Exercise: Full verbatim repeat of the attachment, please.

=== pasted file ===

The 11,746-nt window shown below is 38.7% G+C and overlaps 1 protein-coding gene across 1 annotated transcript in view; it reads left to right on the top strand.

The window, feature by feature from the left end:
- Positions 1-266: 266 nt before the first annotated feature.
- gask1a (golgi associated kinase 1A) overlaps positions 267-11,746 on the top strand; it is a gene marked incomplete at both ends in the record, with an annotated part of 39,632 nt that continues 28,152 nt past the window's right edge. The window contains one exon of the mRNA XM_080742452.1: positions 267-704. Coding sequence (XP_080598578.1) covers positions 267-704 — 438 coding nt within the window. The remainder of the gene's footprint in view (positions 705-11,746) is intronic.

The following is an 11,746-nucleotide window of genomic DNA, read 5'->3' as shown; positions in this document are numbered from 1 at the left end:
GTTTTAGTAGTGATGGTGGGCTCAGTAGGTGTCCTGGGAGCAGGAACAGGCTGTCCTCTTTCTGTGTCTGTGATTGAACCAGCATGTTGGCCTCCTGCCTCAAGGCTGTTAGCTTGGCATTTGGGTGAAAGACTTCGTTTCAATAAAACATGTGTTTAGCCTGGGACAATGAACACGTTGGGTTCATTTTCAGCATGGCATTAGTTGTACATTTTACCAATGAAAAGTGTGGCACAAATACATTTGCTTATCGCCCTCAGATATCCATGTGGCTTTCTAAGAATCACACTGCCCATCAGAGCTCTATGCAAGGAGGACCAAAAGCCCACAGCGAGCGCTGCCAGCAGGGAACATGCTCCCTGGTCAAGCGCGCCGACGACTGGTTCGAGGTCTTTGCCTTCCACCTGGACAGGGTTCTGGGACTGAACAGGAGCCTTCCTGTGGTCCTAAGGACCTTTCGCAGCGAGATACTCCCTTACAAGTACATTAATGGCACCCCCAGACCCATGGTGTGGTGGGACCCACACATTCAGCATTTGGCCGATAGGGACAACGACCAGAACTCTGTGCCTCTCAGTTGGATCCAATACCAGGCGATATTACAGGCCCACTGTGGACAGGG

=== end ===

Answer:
The 11,746-nt window shown below is 38.7% G+C and overlaps 1 protein-coding gene across 1 annotated transcript in view; it reads left to right on the top strand.

The window, feature by feature from the left end:
- Positions 1-266: 266 nt before the first annotated feature.
- gask1a (golgi associated kinase 1A) overlaps positions 267-11,746 on the top strand; it is a gene marked incomplete at both ends in the record, with an annotated part of 39,632 nt that continues 28,152 nt past the window's right edge. The window contains one exon of the mRNA XM_080742452.1: positions 267-704. Coding sequence (XP_080598578.1) covers positions 267-704 — 438 coding nt within the window. The remainder of the gene's footprint in view (positions 705-11,746) is intronic.

The following is an 11,746-nucleotide window of genomic DNA, read 5'->3' as shown; positions in this document are numbered from 1 at the left end:
GTTTTAGTAGTGATGGTGGGCTCAGTAGGTGTCCTGGGAGCAGGAACAGGCTGTCCTCTTTCTGTGTCTGTGATTGAACCAGCATGTTGGCCTCCTGCCTCAAGGCTGTTAGCTTGGCATTTGGGTGAAAGACTTCGTTTCAATAAAACATGTGTTTAGCCTGGGACAATGAACACGTTGGGTTCATTTTCAGCATGGCATTAGTTGTACATTTTACCAATGAAAAGTGTGGCACAAATACATTTGCTTATCGCCCTCAGATATCCATGTGGCTTTCTAAGAATCACACTGCCCATCAGAGCTCTATGCAAGGAGGACCAAAAGCCCACAGCGAGCGCTGCCAGCAGGGAACATGCTCCCTGGTCAAGCGCGCCGACGACTGGTTCGAGGTCTTTGCCTTCCACCTGGACAGGGTTCTGGGACTGAACAGGAGCCTTCCTGTGGTCCTAAGGACCTTTCGCAGCGAGATACTCCCTTACAAGTACATTAATGGCACCCCCAGACCCATGGTGTGGTGGGACCCACACATTCAGCATTTGGCCGATAGGGACAACGACCAGAACTCTGTGCCTCTCAGTTGGATCCAATACCAGGCGATATTACAGGCCCACTGTGGACAGGG